Additional reading:


3.  A list of cars that can be converted to CNG is contained here: .


  1. Of course, from city to city, the CNG pump prices vary radically. For most cities in the Southwest, CNG GGE equivalent prices are still only about $1 cheaper than regular gasoline - and you have to be lucky enough to drive out of your way to get to that station, and carry the extra maintenance costs on your tank (so, apart from being a good citizen, most consumers won't reap a financial benefit out here). Sure gasoline prices are going up this summer, but the CNG prices are, too....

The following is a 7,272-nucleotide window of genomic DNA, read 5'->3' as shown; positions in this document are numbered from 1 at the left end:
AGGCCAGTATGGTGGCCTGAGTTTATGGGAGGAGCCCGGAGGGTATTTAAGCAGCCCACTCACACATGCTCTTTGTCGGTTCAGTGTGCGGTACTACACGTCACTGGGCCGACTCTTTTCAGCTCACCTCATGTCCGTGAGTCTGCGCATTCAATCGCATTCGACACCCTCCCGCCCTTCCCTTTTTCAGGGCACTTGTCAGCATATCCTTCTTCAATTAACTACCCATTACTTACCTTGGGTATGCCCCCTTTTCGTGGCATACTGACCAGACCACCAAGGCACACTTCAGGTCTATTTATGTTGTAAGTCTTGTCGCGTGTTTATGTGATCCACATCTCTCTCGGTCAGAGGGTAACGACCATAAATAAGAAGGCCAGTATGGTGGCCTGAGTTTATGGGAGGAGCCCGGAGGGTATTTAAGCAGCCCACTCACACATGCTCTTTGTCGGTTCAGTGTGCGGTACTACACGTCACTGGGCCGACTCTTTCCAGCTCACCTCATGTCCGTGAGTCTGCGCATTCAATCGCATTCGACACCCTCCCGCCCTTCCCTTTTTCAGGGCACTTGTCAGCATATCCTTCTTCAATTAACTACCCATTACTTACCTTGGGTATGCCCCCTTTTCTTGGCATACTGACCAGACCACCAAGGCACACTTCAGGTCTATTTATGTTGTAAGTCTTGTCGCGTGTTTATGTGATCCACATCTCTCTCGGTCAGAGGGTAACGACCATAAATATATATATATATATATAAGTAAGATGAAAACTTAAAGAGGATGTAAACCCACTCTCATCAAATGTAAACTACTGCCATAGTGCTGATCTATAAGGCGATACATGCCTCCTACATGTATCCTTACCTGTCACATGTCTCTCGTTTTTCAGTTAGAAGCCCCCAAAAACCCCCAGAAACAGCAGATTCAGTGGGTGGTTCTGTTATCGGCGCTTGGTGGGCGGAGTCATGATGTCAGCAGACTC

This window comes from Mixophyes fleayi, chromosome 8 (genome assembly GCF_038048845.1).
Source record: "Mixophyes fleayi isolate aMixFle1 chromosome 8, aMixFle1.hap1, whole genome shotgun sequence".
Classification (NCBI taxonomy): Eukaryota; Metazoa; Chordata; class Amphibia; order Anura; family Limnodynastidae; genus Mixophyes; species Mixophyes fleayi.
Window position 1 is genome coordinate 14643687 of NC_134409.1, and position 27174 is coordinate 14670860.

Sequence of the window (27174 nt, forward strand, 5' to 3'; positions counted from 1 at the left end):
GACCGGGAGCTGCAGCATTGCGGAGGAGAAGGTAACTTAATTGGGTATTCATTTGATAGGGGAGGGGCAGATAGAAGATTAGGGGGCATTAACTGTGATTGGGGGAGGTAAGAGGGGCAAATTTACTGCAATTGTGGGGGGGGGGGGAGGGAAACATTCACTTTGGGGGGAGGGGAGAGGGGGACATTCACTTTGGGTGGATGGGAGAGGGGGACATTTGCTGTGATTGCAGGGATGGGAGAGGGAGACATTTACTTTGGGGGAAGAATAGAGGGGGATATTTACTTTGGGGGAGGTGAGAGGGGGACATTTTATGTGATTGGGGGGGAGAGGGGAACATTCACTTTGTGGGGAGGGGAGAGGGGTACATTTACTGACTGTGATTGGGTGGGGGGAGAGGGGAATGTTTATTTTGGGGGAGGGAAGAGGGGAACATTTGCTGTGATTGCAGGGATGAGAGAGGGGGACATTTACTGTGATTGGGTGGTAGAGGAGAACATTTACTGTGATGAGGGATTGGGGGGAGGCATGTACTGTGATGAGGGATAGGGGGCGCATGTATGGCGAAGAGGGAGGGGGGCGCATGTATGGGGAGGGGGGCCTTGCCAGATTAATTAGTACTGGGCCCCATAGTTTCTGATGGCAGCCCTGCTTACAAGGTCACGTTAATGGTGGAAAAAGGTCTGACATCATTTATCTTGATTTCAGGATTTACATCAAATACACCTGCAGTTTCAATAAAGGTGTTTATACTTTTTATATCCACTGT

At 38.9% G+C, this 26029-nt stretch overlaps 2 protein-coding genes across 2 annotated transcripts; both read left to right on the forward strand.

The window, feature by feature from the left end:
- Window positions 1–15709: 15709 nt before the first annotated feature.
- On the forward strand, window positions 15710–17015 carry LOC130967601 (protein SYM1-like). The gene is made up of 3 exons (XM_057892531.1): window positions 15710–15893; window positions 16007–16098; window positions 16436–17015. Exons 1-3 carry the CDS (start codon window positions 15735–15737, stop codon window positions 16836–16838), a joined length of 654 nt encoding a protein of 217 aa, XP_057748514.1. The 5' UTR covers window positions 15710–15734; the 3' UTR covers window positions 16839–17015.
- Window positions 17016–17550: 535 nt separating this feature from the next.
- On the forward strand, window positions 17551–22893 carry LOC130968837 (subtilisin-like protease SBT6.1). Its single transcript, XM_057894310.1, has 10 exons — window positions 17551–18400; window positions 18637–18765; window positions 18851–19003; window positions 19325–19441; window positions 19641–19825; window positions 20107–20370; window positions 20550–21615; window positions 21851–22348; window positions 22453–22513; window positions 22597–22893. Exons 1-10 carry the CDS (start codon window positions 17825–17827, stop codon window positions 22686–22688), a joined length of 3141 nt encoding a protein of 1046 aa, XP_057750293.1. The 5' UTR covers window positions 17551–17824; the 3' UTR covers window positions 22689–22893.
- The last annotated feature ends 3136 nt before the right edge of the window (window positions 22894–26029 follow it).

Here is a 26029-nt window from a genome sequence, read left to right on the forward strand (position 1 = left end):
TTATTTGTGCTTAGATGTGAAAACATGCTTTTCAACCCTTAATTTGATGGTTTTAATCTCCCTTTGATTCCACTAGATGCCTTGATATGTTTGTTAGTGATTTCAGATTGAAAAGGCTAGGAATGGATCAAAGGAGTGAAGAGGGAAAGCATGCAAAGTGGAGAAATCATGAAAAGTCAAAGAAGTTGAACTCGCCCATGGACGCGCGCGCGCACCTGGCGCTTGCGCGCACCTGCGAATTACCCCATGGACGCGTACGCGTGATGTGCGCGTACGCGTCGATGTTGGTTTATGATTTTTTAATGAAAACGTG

2. I believe that natural gas will be abundant and overall will continue to be sold at a very low price compared to what we have been accustomed to. I'm an engineer, and not a price speculator, but I think that the supply of natural gas is going to increase for the next several years, and probably diverge from petroleum price.